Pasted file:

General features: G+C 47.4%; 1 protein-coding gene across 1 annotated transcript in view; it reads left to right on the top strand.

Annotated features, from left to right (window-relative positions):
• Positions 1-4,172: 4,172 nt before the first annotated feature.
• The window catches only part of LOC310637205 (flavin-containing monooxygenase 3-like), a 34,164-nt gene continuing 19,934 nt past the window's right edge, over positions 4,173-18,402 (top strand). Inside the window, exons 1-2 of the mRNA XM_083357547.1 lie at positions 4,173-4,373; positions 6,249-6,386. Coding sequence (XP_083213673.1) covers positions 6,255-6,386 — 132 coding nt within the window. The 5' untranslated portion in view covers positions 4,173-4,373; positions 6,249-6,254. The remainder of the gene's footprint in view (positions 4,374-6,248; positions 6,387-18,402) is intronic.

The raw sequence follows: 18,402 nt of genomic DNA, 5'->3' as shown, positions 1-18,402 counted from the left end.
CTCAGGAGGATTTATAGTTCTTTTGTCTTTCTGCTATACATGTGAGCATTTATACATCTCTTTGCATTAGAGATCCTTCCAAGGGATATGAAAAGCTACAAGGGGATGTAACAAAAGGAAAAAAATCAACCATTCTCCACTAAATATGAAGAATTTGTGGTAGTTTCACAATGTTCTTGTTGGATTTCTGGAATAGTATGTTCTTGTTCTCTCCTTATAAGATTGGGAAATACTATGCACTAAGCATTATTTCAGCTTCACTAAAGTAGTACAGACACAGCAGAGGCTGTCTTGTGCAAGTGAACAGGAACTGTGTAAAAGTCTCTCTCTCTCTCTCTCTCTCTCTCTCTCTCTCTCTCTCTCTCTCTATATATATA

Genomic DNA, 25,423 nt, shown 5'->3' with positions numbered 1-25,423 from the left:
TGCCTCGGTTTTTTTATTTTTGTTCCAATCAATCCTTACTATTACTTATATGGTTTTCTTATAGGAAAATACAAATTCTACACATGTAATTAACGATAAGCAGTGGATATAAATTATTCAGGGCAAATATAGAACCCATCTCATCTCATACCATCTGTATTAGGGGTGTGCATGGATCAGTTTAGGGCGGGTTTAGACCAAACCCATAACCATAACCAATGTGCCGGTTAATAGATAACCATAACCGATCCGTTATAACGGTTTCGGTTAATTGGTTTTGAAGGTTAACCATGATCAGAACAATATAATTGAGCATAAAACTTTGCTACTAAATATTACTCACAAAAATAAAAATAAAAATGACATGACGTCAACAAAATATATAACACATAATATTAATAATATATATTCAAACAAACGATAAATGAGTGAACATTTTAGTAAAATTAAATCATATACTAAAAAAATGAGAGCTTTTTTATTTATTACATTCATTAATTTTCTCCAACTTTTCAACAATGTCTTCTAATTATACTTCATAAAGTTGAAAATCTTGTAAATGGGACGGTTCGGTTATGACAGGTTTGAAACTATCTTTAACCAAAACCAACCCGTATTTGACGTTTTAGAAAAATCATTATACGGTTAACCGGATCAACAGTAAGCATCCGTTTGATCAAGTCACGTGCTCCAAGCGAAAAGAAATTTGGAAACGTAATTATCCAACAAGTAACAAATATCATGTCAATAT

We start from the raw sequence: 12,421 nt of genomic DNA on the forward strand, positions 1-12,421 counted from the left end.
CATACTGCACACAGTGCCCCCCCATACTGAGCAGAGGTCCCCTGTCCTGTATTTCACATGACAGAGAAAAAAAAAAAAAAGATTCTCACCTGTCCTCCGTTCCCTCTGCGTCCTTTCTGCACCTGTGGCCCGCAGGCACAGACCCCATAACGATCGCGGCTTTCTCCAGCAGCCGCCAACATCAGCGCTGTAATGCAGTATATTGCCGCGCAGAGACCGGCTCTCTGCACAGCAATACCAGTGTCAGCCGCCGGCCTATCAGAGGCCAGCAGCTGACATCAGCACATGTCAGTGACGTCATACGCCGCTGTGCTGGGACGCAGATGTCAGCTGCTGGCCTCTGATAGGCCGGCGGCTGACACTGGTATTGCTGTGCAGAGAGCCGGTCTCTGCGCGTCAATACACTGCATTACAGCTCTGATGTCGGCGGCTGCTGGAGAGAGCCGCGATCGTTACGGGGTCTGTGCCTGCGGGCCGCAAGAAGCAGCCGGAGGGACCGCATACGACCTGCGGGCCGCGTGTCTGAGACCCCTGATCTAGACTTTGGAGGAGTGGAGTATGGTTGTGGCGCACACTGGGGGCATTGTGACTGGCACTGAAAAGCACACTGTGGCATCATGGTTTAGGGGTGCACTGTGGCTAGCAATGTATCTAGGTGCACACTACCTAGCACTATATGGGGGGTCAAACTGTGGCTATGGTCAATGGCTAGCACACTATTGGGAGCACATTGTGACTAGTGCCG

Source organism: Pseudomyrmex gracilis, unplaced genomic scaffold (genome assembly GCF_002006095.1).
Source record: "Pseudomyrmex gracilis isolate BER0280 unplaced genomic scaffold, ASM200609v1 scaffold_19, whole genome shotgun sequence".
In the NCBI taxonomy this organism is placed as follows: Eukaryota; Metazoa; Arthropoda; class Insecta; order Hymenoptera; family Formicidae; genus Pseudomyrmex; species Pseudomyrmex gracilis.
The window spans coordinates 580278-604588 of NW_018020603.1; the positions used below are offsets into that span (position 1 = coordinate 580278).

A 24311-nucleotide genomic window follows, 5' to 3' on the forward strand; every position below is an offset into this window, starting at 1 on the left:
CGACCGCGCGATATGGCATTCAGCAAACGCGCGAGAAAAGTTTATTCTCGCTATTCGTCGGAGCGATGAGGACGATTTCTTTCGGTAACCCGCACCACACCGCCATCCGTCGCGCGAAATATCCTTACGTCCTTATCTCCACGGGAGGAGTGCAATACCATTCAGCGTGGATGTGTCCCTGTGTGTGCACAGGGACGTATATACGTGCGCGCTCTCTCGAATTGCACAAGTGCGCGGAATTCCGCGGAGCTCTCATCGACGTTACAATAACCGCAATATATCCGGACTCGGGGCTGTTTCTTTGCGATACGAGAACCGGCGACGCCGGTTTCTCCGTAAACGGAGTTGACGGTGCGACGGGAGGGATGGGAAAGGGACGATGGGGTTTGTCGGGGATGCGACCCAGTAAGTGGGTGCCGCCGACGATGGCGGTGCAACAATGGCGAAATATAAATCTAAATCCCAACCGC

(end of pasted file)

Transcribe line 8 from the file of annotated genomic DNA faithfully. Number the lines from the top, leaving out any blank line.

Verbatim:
TGCCTCGGTTTTTTTATTTTTGTTCCAATCAATCCTTACTATTACTTATATGGTTTTCTTATAGGAAAATACAAATTCTACACATGTAATTAACGATAAGCAGTGGATATAAATTATTCAGGGCAAATATAGAACCCATCTCATCTCATACCATCTGTATTAGGGGTGTGCATGGATCAGTTTAGGGCGGGTTTAGACCAAACCCATAACCATAACCAATGTGCCGGTTAATAGATAACCATAACCGATCCGTTATAACGGTTTCGGTTAATTGGTTTTGAAGGTTAACCATGATCAGAACAATATAATTGAGCATAAAACTTTGCTACTAAATATTACTCACAAAAATAAAAATAAAAATGACATGACGTCAACAAAATATATAACACATAATATTAATAATATATATTCAAACAAACGATAAATGAGTGAACATTTTAGTAAAATTAAATCATATACTAAAAAAATGAGAGCTTTTTTATTTATTACATTCATTAATTTTCTCCAACTTTTCAACAATGTCTTCTAATTATACTTCATAAAGTTGAAAATCTTGTAAATGGGACGGTTCGGTTATGACAGGTTTGAAACTATCTTTAACCAAAACCAACCCGTATTTGACGTTTTAGAAAAATCATTATACGGTTAACCGGATCAACAGTAAGCATCCGTTTGATCAAGTCACGTGCTCCAAGCGAAAAGAAATTTGGAAACGTAATTATCCAACAAGTAACAAATATCATGTCAATAT